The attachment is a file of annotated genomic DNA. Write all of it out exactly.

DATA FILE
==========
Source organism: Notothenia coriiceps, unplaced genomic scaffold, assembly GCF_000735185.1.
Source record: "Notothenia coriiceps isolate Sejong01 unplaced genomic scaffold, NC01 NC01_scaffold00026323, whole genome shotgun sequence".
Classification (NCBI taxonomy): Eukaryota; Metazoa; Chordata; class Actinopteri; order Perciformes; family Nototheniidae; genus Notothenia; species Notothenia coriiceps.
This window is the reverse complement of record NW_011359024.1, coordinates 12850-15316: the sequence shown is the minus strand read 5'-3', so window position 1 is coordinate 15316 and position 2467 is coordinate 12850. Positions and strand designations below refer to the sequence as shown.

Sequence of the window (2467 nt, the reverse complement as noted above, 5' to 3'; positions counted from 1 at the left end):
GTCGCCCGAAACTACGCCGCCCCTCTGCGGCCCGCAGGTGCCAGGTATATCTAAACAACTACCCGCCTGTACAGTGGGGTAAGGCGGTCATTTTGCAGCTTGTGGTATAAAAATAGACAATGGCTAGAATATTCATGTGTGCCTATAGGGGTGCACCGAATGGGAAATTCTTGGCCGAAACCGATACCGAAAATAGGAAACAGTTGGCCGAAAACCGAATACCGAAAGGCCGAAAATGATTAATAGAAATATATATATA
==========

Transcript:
Source organism: Notothenia coriiceps, unplaced genomic scaffold, assembly GCF_000735185.1.
Source record: "Notothenia coriiceps isolate Sejong01 unplaced genomic scaffold, NC01 NC01_scaffold00026323, whole genome shotgun sequence".
Classification (NCBI taxonomy): Eukaryota; Metazoa; Chordata; class Actinopteri; order Perciformes; family Nototheniidae; genus Notothenia; species Notothenia coriiceps.
This window is the reverse complement of record NW_011359024.1, coordinates 12850-15316: the sequence shown is the minus strand read 5'-3', so window position 1 is coordinate 15316 and position 2467 is coordinate 12850. Positions and strand designations below refer to the sequence as shown.

Sequence of the window (2467 nt, the reverse complement as noted above, 5' to 3'; positions counted from 1 at the left end):
GTCGCCCGAAACTACGCCGCCCCTCTGCGGCCCGCAGGTGCCAGGTATATCTAAACAACTACCCGCCTGTACAGTGGGGTAAGGCGGTCATTTTGCAGCTTGTGGTATAAAAATAGACAATGGCTAGAATATTCATGTGTGCCTATAGGGGTGCACCGAATGGGAAATTCTTGGCCGAAACCGATACCGAAAATAGGAAACAGTTGGCCGAAAACCGAATACCGAAAGGCCGAAAATGATTAATAGAAATATATATATA